There are several things to consider when it comes to choosing the right turf grass for your sod installation project.
What is the soil type in your region? How much rainfall do you get? How much shade coverage does your yard have, and is it consistent from one area to the next? What about the mowing and fertilizing schedules?
These are all good questions to ask yourself, and your local lawn care experts, in order to guarantee that you make the right decision.
The characteristics of your topsoil have everything to do with where you live, and what that land was like before it got settled. In a state as large as Texas, we’ve got deserts, plains, beaches, forests, and even the limestone-rich hill country.
Based on where you are, your soil could have an abundance of clay, sand, or various other minerals. This directly affects what can or cannot grow naturally in the region. Here in North Texas, our soil is naturally rich in clay, which isn’t always ideal for healthy grass.
Many landscaping companies will offer soil amendments and topdressings to enrich the earth before planting seeds or laying sod. Get a professional to perform a soil test, so you know whether your lot will need any special preparations.
Most Texas grasses require about 1 inch per week of watering, but there is some variation between popular breeds. Check the watering guidelines by grass type.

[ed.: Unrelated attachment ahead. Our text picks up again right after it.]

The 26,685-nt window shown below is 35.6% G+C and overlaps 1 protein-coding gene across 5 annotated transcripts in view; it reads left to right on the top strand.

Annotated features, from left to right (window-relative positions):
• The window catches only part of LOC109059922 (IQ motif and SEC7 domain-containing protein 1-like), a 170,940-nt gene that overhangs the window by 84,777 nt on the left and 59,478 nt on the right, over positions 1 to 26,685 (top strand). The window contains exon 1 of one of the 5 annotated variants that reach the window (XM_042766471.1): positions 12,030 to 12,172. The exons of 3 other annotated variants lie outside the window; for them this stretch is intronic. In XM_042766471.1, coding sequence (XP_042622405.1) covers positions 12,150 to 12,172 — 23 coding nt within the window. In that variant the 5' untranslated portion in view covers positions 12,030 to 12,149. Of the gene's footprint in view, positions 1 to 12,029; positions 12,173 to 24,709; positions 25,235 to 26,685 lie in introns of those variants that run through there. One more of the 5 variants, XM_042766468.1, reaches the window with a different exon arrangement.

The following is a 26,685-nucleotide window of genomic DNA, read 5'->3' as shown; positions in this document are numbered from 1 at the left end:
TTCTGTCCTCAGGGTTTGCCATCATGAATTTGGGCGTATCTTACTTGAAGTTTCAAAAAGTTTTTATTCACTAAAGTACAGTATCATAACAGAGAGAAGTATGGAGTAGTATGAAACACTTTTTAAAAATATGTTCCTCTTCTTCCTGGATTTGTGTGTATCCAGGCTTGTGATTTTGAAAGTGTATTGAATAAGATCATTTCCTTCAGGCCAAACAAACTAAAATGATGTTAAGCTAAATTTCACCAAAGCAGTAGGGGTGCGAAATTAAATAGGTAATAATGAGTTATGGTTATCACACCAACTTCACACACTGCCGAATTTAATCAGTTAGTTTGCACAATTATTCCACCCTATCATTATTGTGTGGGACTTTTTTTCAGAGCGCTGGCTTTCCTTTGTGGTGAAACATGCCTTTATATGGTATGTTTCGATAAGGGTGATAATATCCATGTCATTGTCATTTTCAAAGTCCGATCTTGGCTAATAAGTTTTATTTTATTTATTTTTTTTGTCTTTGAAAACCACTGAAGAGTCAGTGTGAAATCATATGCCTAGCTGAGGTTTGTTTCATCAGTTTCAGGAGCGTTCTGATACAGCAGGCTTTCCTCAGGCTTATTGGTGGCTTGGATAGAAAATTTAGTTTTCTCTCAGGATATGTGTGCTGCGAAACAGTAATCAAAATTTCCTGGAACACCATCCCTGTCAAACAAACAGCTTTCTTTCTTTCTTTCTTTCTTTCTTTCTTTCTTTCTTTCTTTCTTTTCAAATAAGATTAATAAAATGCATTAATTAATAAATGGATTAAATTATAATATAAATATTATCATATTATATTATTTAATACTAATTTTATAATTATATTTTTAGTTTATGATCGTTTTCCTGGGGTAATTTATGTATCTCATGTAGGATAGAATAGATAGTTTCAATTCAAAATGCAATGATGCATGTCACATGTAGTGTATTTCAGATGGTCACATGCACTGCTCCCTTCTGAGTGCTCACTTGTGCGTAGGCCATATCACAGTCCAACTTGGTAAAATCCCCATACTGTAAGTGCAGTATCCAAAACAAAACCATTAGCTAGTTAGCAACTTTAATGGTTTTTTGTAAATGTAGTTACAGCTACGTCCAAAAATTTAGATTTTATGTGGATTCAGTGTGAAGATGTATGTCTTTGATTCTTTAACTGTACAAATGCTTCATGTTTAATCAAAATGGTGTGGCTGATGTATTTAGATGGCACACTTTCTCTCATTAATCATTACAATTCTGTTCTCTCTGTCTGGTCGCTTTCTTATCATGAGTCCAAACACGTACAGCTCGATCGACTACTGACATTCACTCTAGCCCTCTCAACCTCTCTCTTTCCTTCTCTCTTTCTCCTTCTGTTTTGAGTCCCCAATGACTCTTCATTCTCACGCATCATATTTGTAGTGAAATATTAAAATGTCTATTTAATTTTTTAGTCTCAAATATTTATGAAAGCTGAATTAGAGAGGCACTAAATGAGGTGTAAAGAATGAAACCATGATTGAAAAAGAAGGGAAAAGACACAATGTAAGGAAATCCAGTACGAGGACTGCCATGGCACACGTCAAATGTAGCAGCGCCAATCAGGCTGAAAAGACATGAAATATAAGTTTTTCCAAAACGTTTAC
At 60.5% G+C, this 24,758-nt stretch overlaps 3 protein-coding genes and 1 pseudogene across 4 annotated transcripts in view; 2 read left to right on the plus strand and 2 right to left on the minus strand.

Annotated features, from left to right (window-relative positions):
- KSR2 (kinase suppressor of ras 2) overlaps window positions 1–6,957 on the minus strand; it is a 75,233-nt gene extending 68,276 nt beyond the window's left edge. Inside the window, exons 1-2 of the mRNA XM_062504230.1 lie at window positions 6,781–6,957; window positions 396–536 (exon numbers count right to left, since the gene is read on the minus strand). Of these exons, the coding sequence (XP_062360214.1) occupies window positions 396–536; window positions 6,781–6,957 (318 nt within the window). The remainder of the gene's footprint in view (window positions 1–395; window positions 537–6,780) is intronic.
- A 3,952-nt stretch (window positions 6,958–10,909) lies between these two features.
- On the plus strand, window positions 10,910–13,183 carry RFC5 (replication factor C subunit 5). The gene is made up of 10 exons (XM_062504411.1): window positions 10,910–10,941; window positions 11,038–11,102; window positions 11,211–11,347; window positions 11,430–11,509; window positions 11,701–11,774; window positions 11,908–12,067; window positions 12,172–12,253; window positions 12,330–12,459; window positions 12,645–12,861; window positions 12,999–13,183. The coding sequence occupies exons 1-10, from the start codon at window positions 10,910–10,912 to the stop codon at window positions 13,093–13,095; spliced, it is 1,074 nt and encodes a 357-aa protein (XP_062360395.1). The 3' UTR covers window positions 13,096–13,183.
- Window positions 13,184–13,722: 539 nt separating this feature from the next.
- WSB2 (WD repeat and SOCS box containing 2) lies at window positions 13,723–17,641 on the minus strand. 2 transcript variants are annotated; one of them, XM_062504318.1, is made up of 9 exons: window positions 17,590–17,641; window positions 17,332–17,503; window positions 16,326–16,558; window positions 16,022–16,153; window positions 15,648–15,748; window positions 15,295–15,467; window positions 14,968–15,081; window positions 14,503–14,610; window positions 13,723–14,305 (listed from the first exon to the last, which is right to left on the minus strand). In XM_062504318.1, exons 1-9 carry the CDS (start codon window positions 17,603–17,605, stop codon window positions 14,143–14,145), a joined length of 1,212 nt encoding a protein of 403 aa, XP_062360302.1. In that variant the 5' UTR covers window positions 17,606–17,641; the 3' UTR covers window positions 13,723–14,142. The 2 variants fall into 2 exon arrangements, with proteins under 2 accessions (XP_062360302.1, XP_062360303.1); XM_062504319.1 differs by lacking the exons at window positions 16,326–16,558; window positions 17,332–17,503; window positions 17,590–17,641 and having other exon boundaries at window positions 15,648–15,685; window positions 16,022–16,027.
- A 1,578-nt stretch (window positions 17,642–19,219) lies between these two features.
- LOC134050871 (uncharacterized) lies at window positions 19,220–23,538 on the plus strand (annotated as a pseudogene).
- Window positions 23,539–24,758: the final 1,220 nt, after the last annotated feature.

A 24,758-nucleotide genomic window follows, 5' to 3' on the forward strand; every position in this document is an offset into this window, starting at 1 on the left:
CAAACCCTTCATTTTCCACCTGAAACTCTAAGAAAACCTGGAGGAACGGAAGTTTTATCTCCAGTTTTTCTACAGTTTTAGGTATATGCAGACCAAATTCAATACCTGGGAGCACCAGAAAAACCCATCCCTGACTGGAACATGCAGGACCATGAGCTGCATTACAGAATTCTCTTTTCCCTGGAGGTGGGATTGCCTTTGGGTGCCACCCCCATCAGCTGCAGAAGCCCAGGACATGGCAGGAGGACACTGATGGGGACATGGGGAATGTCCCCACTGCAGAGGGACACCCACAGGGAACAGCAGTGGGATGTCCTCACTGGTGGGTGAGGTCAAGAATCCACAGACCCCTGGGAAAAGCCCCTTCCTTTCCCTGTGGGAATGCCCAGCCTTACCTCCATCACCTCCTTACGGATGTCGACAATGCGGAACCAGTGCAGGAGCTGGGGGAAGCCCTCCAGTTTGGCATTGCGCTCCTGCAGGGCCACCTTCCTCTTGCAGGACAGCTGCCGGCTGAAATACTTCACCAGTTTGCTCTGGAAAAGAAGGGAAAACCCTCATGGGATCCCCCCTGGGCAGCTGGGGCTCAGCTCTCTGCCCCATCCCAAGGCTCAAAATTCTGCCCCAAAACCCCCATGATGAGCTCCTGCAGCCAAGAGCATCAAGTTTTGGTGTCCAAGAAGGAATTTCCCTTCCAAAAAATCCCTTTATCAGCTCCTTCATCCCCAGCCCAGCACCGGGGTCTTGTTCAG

The rainfall your area receives should certainly be counted toward this measurement, especially in regions where watering restrictions are common. If you’re not sure how much rain your area gets on a monthly or seasonal basis, purchase a rain gauge and check your almanac for annual trends.
The most commonly used sod grasses in Texas are relatively drought tolerant, but some are more so than others. If you want to be mindful of your monthly water bill, be sure you choose a turf that can go awhile without irrigation. Best Grass For North Texas has some helpful information on this topic.
Some grass types will only thrive in full sun, while others languish if they don’t get a moderate amount of shade. Of course any yard will receive some shade, during the times when the house itself casts a shadow due to the position of the sun. But yards and neighborhoods with mature trees, and with homes built close to each other, are more likely to have shadier yards.
“Full sun” refers to at least 6 hours per day of direct sun exposure. “Partial shade” is when the ground receives 3 to 6 hours of direct sunlight. “Dappled shade” is when the sun is shining through a solid object in a speckled or indirect fashion, such as it would through a trellis or through the leaves of a tree. Finally, “full shade” is when there is little to no direct sunlight at any point in the day.
Survey your yard, and determine which of these is the most accurate description for the majority of the ground. This information will help you choose a grass type that will best tolerate your lot’s shade coverage.
Mowing and Fertilizing
Most Texas grasses do well at about 2 inches in height, with an occasional application of nitrogen-rich fertilizer. However, some grasses need more nitrogen than others, which can potentially increase the cost of maintaining your yard. Likewise, some grasses grow more quickly, or do better at a shorter length.
With these, you may find yourself needing to mow and/or fertilize more often. If you are a lawn enthusiast who doesn’t mind the extra work, these factors won’t be an issue. But if you need a low-maintenance lawn that’s mostly self-sufficient, this will influence the type of sod grass you choose for your property.
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